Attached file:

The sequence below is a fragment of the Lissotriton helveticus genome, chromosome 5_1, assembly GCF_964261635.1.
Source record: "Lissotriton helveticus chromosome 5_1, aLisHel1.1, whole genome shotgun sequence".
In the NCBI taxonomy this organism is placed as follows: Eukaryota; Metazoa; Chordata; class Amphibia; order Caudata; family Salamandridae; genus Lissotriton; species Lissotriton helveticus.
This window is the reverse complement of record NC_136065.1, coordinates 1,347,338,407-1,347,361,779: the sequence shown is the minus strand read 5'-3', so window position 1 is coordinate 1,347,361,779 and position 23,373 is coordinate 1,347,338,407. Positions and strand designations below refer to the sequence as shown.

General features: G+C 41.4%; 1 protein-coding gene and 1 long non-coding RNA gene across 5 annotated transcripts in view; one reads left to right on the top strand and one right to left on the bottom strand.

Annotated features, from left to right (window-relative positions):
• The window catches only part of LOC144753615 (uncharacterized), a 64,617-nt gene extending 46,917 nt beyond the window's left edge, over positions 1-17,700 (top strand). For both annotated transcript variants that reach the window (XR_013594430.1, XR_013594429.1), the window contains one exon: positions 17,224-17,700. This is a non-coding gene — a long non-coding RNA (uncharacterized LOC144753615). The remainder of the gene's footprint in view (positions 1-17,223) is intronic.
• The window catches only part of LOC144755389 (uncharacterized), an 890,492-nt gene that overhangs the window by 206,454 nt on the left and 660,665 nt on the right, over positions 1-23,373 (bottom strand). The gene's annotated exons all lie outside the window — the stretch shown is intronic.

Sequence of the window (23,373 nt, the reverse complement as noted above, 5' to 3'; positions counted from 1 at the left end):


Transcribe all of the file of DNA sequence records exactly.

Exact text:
The sequence below is a fragment of the Lissotriton helveticus genome, chromosome 5_1, assembly GCF_964261635.1.
Source record: "Lissotriton helveticus chromosome 5_1, aLisHel1.1, whole genome shotgun sequence".
In the NCBI taxonomy this organism is placed as follows: Eukaryota; Metazoa; Chordata; class Amphibia; order Caudata; family Salamandridae; genus Lissotriton; species Lissotriton helveticus.
This window is the reverse complement of record NC_136065.1, coordinates 1,347,338,407-1,347,361,779: the sequence shown is the minus strand read 5'-3', so window position 1 is coordinate 1,347,361,779 and position 23,373 is coordinate 1,347,338,407. Positions and strand designations below refer to the sequence as shown.

General features: G+C 41.4%; 1 protein-coding gene and 1 long non-coding RNA gene across 5 annotated transcripts in view; one reads left to right on the top strand and one right to left on the bottom strand.

Annotated features, from left to right (window-relative positions):
• The window catches only part of LOC144753615 (uncharacterized), a 64,617-nt gene extending 46,917 nt beyond the window's left edge, over positions 1-17,700 (top strand). For both annotated transcript variants that reach the window (XR_013594430.1, XR_013594429.1), the window contains one exon: positions 17,224-17,700. This is a non-coding gene — a long non-coding RNA (uncharacterized LOC144753615). The remainder of the gene's footprint in view (positions 1-17,223) is intronic.
• The window catches only part of LOC144755389 (uncharacterized), an 890,492-nt gene that overhangs the window by 206,454 nt on the left and 660,665 nt on the right, over positions 1-23,373 (bottom strand). The gene's annotated exons all lie outside the window — the stretch shown is intronic.

Sequence of the window (23,373 nt, the reverse complement as noted above, 5' to 3'; positions counted from 1 at the left end):